Q&A #1: Risky.tv; death and friends; AI Tools to save time; opinion on parenting.
5 Questions With the Master Grizzly
Here is a compendium of my latest conversations & dialogue with colleagues, friends and email subscribers.
Q: What's up with risky.tv?
A: This site was something I put up, with impassioned haste, some time back in 2016… If memory serves me. Its initial goal was just to have a one-stop-housed place for all the videos I thought would be considered unconventional and/or too “risky” for the masses to consume. The About page discussed that.
But, quite honestly, the entire site needs to be sold. I haven't touched it in years. Last I checked, the domain (risky.tv) alone is valued near $2,000 USD. If you know of anyone who wants this, have them contact me.
Q: Why did you recently pick on Pride Month while asking your readers to honor D-Day?
A: Is it any shock to you that I can be a purposeful asshole? So, you're referring to my subtitle of this post.
The focused energy around two such two fundamentally-different “things” is so extreme, that my ‘tongue in my cheek’ just couldn't resist “Screw Pride Month!”
Note: it was actually written as Pride Day—it wasn't until later that I was reminded these folks get a whole 30-days to celebrate themselves. Join the discussion here...
Q: You often write about Time and Death… how do friends tie into that?
A: It's simple, really. As I age, more and more gracefully (but still with a potty mouth), I only want to spend my Time with those who offer as much authentic engagement, curiosity and genuine efforts as I feel I do.
Eulogies have always been fascinating to me. When I hear one, whether in person or via a movie, I always think there's a part of them that embellishes the person and his/ her accomplishments and values.
Sure, we want to focus on a newly departed family member's best traits; however, it's not hard to also see where that person never really lived. Or, wasn’t really the person eulogized because, in reality, you observed they were so damn scared of dying (to paraphrase from The Shawshank Redemption). I'm always reminded of this Prince Ea video when I think of that.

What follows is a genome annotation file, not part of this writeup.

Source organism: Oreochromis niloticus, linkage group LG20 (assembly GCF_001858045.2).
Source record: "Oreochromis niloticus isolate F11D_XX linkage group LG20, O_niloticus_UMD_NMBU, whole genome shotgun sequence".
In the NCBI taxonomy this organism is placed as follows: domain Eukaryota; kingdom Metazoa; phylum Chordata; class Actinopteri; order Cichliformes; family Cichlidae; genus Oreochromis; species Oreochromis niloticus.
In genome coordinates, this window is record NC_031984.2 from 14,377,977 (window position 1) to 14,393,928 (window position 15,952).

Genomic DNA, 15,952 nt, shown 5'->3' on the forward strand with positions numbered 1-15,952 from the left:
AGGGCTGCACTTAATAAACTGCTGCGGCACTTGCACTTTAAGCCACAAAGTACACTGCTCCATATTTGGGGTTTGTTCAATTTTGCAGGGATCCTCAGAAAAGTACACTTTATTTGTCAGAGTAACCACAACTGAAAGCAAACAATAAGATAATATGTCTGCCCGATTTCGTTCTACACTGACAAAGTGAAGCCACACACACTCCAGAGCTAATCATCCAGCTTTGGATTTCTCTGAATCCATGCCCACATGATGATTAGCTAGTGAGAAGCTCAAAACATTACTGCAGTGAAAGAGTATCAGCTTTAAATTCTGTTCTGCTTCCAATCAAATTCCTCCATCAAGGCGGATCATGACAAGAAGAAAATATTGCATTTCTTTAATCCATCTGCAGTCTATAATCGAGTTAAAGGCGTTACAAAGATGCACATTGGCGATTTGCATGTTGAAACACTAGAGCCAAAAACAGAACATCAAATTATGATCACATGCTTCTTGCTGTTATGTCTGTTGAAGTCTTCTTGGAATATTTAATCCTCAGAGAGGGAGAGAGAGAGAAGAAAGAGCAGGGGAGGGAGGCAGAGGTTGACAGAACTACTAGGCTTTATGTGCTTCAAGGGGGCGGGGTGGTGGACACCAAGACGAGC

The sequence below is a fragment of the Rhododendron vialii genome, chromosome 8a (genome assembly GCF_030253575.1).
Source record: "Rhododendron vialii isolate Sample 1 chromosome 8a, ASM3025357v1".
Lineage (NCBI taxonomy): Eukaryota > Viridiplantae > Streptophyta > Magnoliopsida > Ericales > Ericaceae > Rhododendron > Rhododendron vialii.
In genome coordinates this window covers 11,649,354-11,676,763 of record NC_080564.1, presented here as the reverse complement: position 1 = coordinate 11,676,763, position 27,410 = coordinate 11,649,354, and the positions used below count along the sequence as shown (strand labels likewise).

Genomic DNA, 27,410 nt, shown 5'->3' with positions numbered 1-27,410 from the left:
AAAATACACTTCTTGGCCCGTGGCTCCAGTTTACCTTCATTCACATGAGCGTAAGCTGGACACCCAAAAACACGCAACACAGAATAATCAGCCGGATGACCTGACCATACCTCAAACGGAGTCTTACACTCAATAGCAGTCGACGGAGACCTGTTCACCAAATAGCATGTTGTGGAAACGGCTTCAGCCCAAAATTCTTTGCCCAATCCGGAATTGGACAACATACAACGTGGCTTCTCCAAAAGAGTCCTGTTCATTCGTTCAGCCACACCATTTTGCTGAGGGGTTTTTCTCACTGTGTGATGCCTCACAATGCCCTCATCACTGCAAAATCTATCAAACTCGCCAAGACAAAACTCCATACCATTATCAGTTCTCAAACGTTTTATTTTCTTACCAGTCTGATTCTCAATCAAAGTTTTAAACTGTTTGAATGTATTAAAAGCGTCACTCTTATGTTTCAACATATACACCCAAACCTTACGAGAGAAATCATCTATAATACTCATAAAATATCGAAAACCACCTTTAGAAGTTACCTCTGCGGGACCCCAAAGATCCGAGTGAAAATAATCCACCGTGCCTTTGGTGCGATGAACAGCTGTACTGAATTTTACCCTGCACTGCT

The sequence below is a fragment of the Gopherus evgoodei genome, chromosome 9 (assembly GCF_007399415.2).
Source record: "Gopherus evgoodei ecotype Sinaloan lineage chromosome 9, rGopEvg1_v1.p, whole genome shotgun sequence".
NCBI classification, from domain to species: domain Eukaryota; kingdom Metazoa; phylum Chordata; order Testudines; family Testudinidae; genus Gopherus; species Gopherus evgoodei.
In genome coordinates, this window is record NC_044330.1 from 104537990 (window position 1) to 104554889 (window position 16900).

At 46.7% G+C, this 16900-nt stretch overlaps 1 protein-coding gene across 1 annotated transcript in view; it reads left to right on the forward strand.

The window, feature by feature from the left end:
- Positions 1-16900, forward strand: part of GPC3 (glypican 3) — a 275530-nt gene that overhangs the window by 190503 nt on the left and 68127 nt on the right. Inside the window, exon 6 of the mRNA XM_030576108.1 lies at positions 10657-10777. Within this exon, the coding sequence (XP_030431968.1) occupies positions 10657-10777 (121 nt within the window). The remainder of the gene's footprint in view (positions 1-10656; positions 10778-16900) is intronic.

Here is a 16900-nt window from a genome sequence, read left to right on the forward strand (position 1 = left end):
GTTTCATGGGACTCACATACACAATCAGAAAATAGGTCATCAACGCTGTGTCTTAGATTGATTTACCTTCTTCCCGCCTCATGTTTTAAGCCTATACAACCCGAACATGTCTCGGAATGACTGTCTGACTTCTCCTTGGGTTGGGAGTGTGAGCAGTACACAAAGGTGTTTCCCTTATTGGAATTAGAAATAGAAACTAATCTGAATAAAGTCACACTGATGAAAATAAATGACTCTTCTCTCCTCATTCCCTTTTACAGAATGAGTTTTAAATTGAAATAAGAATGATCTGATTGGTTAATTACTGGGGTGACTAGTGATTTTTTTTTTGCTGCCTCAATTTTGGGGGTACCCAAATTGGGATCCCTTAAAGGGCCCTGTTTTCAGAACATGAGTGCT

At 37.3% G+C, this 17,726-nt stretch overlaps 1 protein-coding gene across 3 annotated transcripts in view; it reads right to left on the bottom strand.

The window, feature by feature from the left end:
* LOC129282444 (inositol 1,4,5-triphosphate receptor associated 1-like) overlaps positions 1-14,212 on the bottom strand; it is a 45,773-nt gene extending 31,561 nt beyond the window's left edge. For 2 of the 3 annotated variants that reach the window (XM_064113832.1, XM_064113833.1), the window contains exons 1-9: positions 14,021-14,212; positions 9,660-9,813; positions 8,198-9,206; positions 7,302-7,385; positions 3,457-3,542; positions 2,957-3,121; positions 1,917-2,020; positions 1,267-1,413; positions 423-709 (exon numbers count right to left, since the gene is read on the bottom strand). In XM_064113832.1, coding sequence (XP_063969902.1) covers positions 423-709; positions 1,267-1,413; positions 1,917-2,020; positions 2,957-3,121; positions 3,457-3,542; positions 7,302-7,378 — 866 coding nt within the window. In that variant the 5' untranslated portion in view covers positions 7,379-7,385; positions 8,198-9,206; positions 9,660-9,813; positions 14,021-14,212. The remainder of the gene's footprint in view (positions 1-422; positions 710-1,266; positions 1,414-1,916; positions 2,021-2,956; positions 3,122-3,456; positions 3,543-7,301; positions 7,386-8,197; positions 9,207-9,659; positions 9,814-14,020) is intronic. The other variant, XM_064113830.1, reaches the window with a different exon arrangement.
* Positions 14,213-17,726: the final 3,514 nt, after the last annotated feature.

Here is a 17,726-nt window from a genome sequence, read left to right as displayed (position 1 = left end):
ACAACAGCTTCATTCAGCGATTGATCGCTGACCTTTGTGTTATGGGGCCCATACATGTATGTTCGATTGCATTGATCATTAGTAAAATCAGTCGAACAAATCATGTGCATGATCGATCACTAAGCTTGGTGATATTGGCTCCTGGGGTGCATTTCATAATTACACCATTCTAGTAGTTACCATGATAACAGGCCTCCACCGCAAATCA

Truly, when it's all said and done, though—when we trick ourselves into seeing ourselves being eulogized (as if we've passed from this planet)—we should be able to see ourselves as having lived to our potential; as having loved to our fullest and taken the shots, the opportunities, we had in front of us. Did I f*ckin matter?
As far as friend go, one litmus test is this: The 2 beers and a puppy test. Would I have an uplifting and jolly time having a beer with___ (x) person? Would they be able to say the same, in kind? Also, would I trust___(x) person to watch a brand-new puppy I just bought for my family? Would they, without question, treat it with care and respect?
Some 2-cents on a qualifier on who to spend Time with.
Q: Have you personally used or put to test any AI Tools that have saved you time?
A: I have. Recently, I used this restore photos web app to fix a few blurry photos, for free. And I used this background remover tool to remove... well… the background in a photo in less than 5 seconds. Also free.
And recently, I chatted with a PDF document in order to synthesize the bulk of its content down to a few paragraphs I needed for a particular article I'm in the midst of writing.
Q: What's your best parenting advice… and your take on parents who engage in snowplow parenting?
A: I've never heard it called that. But I'm familiar with the term Helicopter Parenting. You know, where a parent (usually it's not both) hovers over a child so blatantly, through psychological-control mostly, that the child never becomes self-sufficient to handle life's challenges and frustration on his/her own.
While it should be common sense that this level of hyper-involvement disempowers children, just remember common sense isn't always so common, these days. Candace Owens tells a few stories about that within the first 10 minutes of this video.
Me, personally? I'm the long-distance father of a 14-yo boy. We see him often, however. Including on video calls regularly. He's smart but sensitive. He's sweet but lacks what I like to call home-spun social skills. I think my priority, as his Father, is to give him “different” leadership than what he's used to while he's with his custodial Mom. My style, I imagine you can guess, is sprinkled out throughout this post / thread I put on Facebook.
Parenting is, without question, very nuanced. However, preparing them for adulthood is the priority… and… frequently that MUST, has to, involve training that gives them the ability to develop self-control, problem-solving skills, and navigate conflict on their own, while creating an identity separate from their parents.